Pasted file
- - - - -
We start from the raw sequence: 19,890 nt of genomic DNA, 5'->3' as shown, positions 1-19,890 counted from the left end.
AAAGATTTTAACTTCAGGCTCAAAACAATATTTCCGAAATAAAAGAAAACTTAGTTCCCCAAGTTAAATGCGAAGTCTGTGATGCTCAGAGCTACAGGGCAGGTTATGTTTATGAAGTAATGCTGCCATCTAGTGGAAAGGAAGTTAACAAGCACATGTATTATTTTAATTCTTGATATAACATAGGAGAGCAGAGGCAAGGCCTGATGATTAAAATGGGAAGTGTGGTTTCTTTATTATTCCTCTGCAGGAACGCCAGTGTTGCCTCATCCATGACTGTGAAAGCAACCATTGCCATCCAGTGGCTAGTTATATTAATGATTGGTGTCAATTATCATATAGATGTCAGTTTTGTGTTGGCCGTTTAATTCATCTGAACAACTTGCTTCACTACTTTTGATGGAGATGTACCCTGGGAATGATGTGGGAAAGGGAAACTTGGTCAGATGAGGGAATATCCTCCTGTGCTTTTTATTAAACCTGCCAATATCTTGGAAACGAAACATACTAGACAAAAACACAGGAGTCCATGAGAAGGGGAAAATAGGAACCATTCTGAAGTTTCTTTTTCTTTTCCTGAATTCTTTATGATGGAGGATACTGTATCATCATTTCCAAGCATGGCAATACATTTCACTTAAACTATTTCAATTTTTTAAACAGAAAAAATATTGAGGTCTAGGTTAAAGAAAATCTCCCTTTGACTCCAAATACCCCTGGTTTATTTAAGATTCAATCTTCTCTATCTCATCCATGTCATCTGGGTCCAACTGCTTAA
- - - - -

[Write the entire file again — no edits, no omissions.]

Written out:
We start from the raw sequence: 19,890 nt of genomic DNA, 5'->3' as shown, positions 1-19,890 counted from the left end.
AAAGATTTTAACTTCAGGCTCAAAACAATATTTCCGAAATAAAAGAAAACTTAGTTCCCCAAGTTAAATGCGAAGTCTGTGATGCTCAGAGCTACAGGGCAGGTTATGTTTATGAAGTAATGCTGCCATCTAGTGGAAAGGAAGTTAACAAGCACATGTATTATTTTAATTCTTGATATAACATAGGAGAGCAGAGGCAAGGCCTGATGATTAAAATGGGAAGTGTGGTTTCTTTATTATTCCTCTGCAGGAACGCCAGTGTTGCCTCATCCATGACTGTGAAAGCAACCATTGCCATCCAGTGGCTAGTTATATTAATGATTGGTGTCAATTATCATATAGATGTCAGTTTTGTGTTGGCCGTTTAATTCATCTGAACAACTTGCTTCACTACTTTTGATGGAGATGTACCCTGGGAATGATGTGGGAAAGGGAAACTTGGTCAGATGAGGGAATATCCTCCTGTGCTTTTTATTAAACCTGCCAATATCTTGGAAACGAAACATACTAGACAAAAACACAGGAGTCCATGAGAAGGGGAAAATAGGAACCATTCTGAAGTTTCTTTTTCTTTTCCTGAATTCTTTATGATGGAGGATACTGTATCATCATTTCCAAGCATGGCAATACATTTCACTTAAACTATTTCAATTTTTTAAACAGAAAAAATATTGAGGTCTAGGTTAAAGAAAATCTCCCTTTGACTCCAAATACCCCTGGTTTATTTAAGATTCAATCTTCTCTATCTCATCCATGTCATCTGGGTCCAACTGCTTAA